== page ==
The movie opens with a shot of an old mansion being surrounded by a lightning storm. Could anything be more unoriginal? Opening like that, you know that there isn't going to be much to write home about. All the standard stuff you would expect to find in this kind of a movie is here.
An old and wealthy man (Aubrey Mallalieu) dies, leaving his estate naturally enough to his son, but the inheritance is locked away in the old guy's tomb and seven keys are needed to open it. The man's servants, of course (including a butler, played by Robert Montgomery, who looks vaguely like something that would have fit in nicely with the Addams Family) are convinced that they deserve the inheritance far more than the boy, and they set out to get it.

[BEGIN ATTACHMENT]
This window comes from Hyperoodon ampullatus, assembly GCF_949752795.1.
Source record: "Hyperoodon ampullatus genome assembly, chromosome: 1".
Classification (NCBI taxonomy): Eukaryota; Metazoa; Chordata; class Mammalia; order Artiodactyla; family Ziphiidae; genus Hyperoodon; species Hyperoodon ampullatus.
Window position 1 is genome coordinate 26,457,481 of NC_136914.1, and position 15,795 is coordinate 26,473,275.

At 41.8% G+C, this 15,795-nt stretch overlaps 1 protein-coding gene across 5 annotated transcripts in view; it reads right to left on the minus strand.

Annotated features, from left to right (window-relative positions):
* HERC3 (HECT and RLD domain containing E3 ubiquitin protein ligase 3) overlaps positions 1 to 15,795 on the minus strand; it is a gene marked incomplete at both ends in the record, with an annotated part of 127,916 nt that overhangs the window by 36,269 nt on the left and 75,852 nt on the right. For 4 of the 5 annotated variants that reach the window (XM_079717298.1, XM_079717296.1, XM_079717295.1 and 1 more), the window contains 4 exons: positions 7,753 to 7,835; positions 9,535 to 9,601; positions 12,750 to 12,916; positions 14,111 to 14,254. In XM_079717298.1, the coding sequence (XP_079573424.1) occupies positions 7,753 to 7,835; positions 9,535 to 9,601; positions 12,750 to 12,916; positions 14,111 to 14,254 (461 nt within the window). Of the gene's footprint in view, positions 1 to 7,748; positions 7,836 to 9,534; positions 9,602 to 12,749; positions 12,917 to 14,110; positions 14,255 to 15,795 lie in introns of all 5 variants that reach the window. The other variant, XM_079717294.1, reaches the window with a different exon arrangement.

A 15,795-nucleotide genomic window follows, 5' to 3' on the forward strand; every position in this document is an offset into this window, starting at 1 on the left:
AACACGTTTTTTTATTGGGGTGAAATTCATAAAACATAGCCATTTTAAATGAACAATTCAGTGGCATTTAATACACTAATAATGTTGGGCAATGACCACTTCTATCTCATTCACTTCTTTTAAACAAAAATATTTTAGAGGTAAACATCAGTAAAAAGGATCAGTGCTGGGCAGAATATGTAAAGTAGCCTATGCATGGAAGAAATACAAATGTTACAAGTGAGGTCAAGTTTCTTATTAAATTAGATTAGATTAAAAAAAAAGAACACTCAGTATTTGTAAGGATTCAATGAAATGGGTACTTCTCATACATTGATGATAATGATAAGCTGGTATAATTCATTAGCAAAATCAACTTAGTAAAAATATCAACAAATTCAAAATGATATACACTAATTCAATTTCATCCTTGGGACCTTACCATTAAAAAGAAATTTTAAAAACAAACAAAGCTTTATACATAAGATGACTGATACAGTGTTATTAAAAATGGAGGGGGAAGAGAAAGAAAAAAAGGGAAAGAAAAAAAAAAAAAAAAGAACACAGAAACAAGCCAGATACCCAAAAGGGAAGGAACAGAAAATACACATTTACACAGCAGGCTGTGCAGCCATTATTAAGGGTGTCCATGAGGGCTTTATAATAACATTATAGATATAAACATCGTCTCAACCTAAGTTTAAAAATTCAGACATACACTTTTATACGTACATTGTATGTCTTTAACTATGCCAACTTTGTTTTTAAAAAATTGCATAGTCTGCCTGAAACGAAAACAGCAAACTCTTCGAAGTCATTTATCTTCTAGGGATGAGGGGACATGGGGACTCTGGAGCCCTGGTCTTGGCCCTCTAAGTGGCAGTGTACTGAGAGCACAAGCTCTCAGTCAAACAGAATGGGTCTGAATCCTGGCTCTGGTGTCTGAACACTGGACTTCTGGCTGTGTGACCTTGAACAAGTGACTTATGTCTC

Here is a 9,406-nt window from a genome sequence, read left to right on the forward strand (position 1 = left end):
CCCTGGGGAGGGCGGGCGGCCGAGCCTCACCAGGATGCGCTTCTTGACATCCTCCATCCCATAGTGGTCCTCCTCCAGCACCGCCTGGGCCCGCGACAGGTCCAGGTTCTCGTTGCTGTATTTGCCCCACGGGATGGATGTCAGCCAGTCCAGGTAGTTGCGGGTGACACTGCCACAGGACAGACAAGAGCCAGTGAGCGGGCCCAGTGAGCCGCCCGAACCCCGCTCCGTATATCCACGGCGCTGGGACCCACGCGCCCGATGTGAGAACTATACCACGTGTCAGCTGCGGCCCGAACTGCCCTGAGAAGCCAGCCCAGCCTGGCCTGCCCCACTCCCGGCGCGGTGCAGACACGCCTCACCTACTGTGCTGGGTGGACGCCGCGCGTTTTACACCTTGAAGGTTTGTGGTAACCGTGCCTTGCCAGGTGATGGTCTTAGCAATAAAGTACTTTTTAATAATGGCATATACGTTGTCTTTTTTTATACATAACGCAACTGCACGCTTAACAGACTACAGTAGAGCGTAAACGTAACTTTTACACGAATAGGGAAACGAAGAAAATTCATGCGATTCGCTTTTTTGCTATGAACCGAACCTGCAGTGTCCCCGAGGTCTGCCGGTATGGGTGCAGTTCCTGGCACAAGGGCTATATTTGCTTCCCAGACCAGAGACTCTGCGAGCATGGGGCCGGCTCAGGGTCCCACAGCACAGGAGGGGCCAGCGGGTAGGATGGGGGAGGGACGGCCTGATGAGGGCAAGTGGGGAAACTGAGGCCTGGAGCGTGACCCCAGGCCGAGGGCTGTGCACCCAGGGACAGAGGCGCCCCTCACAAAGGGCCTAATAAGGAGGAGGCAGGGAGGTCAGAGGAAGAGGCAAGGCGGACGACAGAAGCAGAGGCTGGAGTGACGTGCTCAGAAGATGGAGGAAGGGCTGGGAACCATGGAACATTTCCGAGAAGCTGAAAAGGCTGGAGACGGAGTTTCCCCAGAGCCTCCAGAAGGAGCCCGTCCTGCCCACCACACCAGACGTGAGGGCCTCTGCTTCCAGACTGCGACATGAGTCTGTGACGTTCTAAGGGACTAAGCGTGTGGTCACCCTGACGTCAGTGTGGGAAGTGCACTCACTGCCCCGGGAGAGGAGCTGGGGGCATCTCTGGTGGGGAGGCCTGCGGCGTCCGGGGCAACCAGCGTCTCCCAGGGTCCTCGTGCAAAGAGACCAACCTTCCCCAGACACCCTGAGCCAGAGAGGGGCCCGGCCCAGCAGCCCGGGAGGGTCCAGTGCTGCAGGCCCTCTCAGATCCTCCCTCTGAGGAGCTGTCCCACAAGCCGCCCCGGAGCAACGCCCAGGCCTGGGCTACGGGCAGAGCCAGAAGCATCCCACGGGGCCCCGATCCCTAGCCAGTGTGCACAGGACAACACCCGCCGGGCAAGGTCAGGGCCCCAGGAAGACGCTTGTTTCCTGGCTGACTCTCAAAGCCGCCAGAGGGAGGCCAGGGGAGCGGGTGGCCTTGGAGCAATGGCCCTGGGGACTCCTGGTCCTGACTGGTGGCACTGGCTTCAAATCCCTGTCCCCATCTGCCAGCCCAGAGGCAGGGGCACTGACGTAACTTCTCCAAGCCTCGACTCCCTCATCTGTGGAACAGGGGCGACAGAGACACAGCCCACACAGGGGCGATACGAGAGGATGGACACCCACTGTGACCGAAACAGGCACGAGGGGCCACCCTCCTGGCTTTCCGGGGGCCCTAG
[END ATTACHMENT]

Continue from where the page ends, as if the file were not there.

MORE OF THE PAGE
Basically the story revolves around the search for the missing key, as a woman named June from Canada (Lilli Palmer) turns out to be the heir to the fortune after the son disappears and isn't heard from for several years. She's in a contest with Dr. Mannetta (Leslie Banks) - your typical evil doctor type complete with a monkey who rides around on his shoulders, and who is a collector of torture equipment. Anyway, I found it all rather silly and not really all that interesting, although a bit funny in places. I love the character of Dick Martin (Romilly Lunge) for example. As the movie starts he's handing in his resignation from Scotland Yard when June walks in to the office to report a murder. June's cute, and Martin uses the murder as an opportunity to get a girlfriend. Then, smitten with her as he is - and suspicious of Mannetta as he is - he nevertheless leaves June alone all night in the mansion with Mannetta. It doesn't make much sense, but in a way that fit with the rest of the movie. 3/10
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